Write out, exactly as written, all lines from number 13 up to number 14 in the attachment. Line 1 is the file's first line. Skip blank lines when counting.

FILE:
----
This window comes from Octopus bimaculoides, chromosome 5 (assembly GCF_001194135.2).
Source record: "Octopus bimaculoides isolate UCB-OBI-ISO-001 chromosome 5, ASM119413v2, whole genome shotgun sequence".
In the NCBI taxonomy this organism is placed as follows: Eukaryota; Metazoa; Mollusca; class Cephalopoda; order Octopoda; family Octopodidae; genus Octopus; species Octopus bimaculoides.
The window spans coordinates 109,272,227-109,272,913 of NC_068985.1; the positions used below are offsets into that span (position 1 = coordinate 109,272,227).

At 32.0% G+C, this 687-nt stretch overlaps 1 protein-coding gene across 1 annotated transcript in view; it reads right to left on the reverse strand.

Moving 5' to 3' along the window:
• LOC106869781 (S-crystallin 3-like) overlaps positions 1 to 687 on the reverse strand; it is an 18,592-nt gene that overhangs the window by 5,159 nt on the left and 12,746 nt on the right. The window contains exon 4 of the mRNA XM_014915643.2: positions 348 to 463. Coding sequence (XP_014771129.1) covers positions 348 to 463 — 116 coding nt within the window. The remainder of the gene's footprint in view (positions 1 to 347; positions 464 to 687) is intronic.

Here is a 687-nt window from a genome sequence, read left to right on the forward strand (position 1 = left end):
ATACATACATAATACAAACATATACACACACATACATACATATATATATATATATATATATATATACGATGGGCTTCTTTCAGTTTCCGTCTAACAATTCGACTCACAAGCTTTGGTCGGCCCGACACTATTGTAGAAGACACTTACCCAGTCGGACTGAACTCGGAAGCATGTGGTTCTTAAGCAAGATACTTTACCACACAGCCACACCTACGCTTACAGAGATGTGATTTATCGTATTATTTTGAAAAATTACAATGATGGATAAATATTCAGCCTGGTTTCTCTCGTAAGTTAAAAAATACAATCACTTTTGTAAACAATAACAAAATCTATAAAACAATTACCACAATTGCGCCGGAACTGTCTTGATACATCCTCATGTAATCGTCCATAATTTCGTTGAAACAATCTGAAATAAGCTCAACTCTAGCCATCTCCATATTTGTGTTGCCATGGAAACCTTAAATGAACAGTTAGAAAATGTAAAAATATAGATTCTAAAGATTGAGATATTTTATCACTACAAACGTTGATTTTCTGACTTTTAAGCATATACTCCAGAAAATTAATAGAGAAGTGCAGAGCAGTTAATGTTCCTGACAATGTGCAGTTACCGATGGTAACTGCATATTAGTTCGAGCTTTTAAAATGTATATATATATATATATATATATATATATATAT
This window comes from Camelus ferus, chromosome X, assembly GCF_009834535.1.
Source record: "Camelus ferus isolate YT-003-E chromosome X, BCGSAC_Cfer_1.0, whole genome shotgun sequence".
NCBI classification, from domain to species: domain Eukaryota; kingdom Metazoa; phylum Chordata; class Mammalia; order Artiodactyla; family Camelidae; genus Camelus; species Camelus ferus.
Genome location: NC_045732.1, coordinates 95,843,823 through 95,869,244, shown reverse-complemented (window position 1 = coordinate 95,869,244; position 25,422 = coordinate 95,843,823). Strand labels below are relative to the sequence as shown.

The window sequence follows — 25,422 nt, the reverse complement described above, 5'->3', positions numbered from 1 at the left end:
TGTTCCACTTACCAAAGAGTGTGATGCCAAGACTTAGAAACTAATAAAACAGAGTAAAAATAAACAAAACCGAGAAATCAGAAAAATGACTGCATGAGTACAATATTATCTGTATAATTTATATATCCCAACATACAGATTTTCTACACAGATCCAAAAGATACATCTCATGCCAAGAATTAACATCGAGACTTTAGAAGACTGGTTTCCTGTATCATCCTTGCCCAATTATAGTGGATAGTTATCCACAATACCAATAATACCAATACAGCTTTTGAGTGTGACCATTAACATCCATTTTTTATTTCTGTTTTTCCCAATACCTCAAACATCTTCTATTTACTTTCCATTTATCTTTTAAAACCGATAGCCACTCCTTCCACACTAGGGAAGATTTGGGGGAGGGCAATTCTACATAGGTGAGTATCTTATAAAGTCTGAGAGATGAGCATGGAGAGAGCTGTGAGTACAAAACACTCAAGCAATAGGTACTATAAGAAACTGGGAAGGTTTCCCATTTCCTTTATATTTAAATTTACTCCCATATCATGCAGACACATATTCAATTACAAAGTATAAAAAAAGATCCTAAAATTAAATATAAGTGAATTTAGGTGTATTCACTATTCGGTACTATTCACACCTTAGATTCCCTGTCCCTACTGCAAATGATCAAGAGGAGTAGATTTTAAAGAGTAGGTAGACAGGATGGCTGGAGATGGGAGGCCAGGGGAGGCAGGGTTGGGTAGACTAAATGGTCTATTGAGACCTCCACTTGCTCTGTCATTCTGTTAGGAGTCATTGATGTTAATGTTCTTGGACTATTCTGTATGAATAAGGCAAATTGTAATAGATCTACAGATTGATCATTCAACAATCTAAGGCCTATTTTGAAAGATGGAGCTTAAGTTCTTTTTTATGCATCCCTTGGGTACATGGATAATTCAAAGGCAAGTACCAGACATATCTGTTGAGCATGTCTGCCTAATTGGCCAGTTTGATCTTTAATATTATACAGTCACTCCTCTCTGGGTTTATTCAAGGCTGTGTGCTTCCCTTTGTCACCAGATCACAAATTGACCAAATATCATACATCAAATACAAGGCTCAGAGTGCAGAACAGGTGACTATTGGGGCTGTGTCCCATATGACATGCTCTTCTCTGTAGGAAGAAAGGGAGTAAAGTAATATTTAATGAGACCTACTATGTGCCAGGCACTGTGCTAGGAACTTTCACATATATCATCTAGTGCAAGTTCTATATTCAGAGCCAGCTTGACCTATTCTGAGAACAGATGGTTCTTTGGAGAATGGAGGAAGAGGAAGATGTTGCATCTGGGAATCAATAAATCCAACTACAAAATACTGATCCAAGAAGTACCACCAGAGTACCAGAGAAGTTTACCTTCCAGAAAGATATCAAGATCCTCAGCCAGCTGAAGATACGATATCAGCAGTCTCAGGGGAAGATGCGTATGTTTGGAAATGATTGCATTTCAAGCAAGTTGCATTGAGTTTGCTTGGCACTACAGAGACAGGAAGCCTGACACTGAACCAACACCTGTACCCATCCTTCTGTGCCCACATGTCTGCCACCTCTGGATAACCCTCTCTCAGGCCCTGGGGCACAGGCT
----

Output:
Genome location: NC_045732.1, coordinates 95,843,823 through 95,869,244, shown reverse-complemented (window position 1 = coordinate 95,869,244; position 25,422 = coordinate 95,843,823). Strand labels below are relative to the sequence as shown.

The window sequence follows — 25,422 nt, the reverse complement described above, 5'->3', positions numbered from 1 at the left end: